Flatout Suspension

Outer Banks
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Hello everyone!!

This is my first post (wanted to wait for vendor status), so just wanted to give a little product update, a bit about us, the usual stuff. I've chimed in on a topic or two here, but felt the need to establish more presence.

So, I'm here to promote our suspension lift. I know there are already options out there, but hear me out. The options currently are limited to strut top spacers as it seems. We do things a bit different. Ok, a lot different. Our lift is a complete package. It is a full replacement to the OEM hardware. Couple of quick facts:

1. Height adjustable. Maybe today you want 1/2" but tomorrow you want 2". Just set the perch height.
2. Weight compensation. Besides adjusting height to counter sag, we have overload springs that take the sag away.
3. Adjustable dampers. Cushy to firm (not like riding on bricks, just more responsive).
4. We have everything you need. Adjustable endlinks, camber arms (rear), camber bolts (front).
5. REBUILDABLE shocks! Don't throw them away, we can give them new life for $195 per corner.

Ok, if you're still here, thank you...

I could expand with paragraphs on points 1-5, but do I need to? I'm happy to, but I find most is self explanatory.

So why us? Well...[deep breath]...we were founded in offroad. A different bit of offroad than maybe you are used to. Half the efforts went towards racing (rally/ rallycross) and the other was the light off-roading/ overlanding types for Subaru vehicles. Both have absolutely blown up in popularity, especially the overlanding. We know the CUV market, we live and breathe it, every day.

We are constantly asked everyday, "can you make a suspension for _____ or for a _____?" Well, one of those times (several, actually) was "Can you make a suspension for the Bronco Sport?" We were intrigued. So much so, that we bought one as a company vehicle.

IMG_8831.jpg


We bought this 22 Outer Banks because any time we need to develop something, it's right outside. Any time one of you has questions about our suspension, we can video chat and walk right up to the car and answer with video in real time. And also because, well, I really like driving it!

We've already started with this one... obviously the suspension (our own BS was used to develop), Method 17" wheels, some BFG A/Ts, we have the cross bars, a roof basket, skid plate, etc. etc. We are going to make this a fun little rig and we're going to tour the country (as time allows, of course).

We are starting with our suspension offerings....

1. GR Lite. Our entry-level for ground clearance and light offroad.
2. GR Plus. This is our mid-level set up using inverted shocks. Stronger than the Lites.
3. GR40. This is our heavy-duty off-road suspension built for endurance.

Take a look here ---> https://flatoutsuspension.net/search?q=bronco

Ok, so I'm just going to close with a little story about what we do, what we've done, etc...

As mentioned before, we started in the world of rally and offroad Subarus. So we like to think we know a bit about making a tough, long lasting suspension. Our venture into other brands really took off last April. I mean, we had built some crazy stuff for people; which quickly became our thing. But last April, Rhys Millen Racing (google them!) contacted us about partnering on a build for the Baja 1000 race. Volkwagen wanted to do the unthinkable and run a production EV (Volkswagen ID.4) in the baja race. They said Tanner Foust (famous rally racer, drifter, Top Gear USA host (maybe google him too) was going to be driving the car. Did we want in? Immediately YES. So we did. If you know anything about the baja race...it's brutal. A lot of cars don't finish. Baja breaks cars. The VW ID.4 finished. Our spare suspension didn't even get unpacked.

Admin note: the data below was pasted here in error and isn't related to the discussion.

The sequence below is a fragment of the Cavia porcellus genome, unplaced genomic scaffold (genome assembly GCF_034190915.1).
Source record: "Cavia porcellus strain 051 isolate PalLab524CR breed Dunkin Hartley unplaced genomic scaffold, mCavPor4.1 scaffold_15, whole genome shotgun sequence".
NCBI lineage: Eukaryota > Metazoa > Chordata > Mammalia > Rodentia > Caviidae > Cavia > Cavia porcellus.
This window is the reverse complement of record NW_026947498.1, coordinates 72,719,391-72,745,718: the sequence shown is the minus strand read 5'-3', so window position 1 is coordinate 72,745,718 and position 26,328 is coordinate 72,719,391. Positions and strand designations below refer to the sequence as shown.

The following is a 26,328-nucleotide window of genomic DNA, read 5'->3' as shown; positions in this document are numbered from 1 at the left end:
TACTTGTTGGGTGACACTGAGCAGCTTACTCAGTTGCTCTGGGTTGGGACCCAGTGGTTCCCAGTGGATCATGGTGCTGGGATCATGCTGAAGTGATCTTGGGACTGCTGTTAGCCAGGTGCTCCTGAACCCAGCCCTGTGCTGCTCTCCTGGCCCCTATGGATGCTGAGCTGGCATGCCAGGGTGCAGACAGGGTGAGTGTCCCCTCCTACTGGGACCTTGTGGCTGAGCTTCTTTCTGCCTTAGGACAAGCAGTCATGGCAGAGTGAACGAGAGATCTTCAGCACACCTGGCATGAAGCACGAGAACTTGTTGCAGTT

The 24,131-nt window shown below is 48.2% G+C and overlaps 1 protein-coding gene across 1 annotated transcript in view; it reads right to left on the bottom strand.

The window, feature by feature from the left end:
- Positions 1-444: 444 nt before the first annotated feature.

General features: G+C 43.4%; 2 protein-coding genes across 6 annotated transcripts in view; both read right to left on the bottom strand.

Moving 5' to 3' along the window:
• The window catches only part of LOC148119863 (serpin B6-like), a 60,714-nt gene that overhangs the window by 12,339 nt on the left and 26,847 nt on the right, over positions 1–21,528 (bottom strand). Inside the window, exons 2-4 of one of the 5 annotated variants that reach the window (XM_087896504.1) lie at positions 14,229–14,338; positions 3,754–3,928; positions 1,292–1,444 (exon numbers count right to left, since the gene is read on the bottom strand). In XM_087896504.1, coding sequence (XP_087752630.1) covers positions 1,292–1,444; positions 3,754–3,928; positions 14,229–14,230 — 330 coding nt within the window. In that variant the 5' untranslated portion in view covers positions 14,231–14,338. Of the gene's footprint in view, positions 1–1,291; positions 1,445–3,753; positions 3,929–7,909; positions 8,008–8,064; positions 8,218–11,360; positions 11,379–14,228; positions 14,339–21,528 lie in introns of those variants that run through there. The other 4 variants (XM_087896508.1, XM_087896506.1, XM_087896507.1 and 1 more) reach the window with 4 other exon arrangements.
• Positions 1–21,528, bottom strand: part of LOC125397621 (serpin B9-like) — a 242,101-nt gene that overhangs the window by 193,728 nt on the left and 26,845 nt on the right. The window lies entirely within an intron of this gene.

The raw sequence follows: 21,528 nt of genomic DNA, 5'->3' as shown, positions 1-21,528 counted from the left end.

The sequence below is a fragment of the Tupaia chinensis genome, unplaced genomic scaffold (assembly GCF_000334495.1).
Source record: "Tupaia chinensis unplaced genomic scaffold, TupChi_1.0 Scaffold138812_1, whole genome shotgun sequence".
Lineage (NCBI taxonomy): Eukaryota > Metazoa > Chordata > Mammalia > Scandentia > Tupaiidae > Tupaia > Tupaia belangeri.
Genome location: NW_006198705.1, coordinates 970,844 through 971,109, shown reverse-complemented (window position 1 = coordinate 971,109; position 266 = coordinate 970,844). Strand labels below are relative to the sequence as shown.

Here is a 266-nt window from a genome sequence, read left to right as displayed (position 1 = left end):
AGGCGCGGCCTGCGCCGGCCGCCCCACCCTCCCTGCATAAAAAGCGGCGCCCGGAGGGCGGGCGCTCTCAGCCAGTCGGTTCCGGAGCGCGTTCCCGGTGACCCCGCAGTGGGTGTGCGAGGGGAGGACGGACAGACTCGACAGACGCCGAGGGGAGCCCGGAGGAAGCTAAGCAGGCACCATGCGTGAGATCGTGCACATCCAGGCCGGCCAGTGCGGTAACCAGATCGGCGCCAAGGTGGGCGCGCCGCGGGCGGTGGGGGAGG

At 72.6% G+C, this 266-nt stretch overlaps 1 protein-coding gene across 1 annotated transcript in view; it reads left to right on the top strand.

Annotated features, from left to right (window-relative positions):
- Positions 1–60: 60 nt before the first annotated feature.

After that, we just soared. Since then, other manufacturers have contacted us about other projects. It's been really fun.

I don't mean to make it sound like a horn tooting fest, but I think it's important to know we aren't just some fly-by-night dipping their feet in the pool. We are in it.

This intro ended up longer than intended, so lets start some conversations. If you have questions about our suspension, fire away. If you want to know my favorite planet, I'll answer that too.

Anyhoo, I'm really excited and happy to be here and I hope we can do a lot for everyone here.

Thanks for reading!

 

MNVKSFN

Badlands
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Let me start by saying thank you for posting.
That being said: why not post a picture with the lift installed adjusted at different heights?
It appears the one shown is standard IMHO.
 

Bluebaru

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I have a set of the GR Plus on order. So of the things I consider important to maximizing the lift on my 22 Badlands are, in the front, there should be a way to keep the wheel centered, fore/aft, in the wheel well, if not to actually push it forward a little, as there is a problem with tires rubbing the liner and pinch weld when going to larger diameter tires. I know this can be done with a camber/caster plate but from my past experience, these are usually all metal, increasing noise and ride harshness. If you can make an oem type top mount that adds just a little negative camber and some positive caster, that would make your coilovers much more desirable.